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Two techniques that have helped me:

1. Diagrams that help visualize what's happening. I prefer a hybrid of sequence, timeline and activity diagrams. I don't have a ready example at hand, but [1] comes close to what I use. YMMV though - I know some team members in my past jobs preferred state transitions to these, because they found them clearer to think through.

2. A technique we used during team reviews was borrowed from the book "Debugging Applications" by John Robbins [2]. Although the book was about debugging Windows applications, it had good tips on general software engineering and debugging, and I still recommend it now. One technique in it was the multithread simulation review - an excerpt:

The trick is to assign one person to each thread in your code and one person to each synchronization object. When you review the code, pretend that each thread is running at realtime priority on its own dedicated CPU. Each "thread person" walks through the code paying attention only to the particular code that his thread is supposed to be executing. When the "thread person" is ready to acquire a synchronization object, the "object person" literally moves behind the "thread person." When the "thread person" releases a synchronization object, the "object person" goes to a neutral corner of the room. In addition to the thread and object representatives, you should have some developers who are monitoring the overall thread activity so that they can assess the program's flow and help determine the points at which different threads deadlock.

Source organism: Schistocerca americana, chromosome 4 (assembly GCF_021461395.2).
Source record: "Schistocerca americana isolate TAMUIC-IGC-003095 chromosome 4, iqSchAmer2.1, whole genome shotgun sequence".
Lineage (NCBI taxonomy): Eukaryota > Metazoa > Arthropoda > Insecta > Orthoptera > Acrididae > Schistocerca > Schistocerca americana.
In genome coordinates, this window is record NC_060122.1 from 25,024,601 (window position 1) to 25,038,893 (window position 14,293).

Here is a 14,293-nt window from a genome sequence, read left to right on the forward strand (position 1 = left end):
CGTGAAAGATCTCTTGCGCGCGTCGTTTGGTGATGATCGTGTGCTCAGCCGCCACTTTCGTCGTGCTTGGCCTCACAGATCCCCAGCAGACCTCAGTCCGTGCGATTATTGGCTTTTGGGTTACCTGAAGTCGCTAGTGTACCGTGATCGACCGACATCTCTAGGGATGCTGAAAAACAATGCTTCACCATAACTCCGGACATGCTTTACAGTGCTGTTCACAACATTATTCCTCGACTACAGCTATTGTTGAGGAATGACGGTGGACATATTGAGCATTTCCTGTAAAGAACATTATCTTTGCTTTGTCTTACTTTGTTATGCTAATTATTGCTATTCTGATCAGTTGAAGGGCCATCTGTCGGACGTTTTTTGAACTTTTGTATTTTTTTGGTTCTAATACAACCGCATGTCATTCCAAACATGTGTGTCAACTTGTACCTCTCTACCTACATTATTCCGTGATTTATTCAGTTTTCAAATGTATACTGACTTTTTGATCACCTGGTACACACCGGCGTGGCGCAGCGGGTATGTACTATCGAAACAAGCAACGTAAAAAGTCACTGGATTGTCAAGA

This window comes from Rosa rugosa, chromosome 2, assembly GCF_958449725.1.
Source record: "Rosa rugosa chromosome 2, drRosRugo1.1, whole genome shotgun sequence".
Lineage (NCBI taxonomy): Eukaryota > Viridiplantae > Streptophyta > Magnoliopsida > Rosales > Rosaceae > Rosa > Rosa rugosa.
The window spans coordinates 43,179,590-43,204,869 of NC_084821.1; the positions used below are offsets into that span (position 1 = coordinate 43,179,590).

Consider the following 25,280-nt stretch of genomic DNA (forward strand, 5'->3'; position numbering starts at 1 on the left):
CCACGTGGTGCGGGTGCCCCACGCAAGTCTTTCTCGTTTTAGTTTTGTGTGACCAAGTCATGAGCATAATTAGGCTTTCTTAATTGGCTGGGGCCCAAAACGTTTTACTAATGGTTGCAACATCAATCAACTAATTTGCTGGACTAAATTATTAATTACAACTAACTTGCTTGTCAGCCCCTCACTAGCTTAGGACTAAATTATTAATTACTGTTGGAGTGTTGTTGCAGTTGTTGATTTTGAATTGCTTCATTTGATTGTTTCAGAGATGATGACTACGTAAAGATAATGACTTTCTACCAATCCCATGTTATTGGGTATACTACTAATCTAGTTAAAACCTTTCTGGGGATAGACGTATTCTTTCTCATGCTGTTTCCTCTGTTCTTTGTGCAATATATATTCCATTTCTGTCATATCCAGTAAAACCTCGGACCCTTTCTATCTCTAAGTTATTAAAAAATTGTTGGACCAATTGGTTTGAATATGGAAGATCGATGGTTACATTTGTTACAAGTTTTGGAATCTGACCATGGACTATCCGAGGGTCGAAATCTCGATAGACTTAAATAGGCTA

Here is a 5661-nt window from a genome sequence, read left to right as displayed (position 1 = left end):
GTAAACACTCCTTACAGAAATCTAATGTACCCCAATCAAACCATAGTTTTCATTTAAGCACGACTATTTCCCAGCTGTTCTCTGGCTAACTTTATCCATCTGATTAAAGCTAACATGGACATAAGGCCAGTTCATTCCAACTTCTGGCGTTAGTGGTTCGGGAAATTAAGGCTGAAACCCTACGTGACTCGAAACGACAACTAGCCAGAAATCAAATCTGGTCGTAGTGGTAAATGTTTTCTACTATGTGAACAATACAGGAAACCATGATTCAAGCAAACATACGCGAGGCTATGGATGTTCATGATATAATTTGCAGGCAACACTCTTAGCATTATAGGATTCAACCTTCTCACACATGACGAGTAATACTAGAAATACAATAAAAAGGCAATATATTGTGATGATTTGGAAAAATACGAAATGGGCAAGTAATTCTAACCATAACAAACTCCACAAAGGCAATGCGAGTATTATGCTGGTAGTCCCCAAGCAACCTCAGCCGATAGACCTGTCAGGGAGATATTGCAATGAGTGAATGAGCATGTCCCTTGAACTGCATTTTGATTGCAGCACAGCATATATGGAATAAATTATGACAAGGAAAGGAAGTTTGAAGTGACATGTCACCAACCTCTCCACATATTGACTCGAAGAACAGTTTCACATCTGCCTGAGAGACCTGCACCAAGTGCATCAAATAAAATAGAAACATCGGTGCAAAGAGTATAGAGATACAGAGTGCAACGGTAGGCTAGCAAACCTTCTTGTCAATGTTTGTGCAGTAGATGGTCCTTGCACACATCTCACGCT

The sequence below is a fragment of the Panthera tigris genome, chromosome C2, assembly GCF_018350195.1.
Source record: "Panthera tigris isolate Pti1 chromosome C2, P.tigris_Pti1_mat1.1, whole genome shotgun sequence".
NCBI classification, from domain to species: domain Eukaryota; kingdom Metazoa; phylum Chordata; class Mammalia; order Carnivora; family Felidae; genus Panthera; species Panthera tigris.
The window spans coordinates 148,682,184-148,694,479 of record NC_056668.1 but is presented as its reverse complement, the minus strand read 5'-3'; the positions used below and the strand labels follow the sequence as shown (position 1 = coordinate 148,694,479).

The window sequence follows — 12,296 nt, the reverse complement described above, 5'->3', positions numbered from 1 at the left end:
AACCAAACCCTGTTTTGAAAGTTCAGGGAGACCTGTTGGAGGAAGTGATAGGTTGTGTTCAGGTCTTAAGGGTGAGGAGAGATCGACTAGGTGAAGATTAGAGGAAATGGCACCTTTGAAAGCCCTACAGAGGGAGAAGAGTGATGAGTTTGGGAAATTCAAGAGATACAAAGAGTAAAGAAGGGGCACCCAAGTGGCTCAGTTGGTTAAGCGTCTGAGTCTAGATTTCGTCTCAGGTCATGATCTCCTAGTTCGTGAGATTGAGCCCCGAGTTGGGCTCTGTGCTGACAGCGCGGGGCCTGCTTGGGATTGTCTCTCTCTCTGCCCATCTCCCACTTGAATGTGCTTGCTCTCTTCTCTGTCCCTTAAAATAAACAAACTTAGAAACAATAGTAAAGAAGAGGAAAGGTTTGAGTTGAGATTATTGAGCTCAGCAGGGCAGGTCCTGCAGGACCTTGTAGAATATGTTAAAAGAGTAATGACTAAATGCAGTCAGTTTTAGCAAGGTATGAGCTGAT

Obviously, you need a number of like-minded and enthusiastic team members to carry it off.

[1]: http://community.qnx.com/sf/wiki/do/viewAttachment/projects....

[2]: https://www.amazon.com/Debugging-Applications-DV-MPS-Program...




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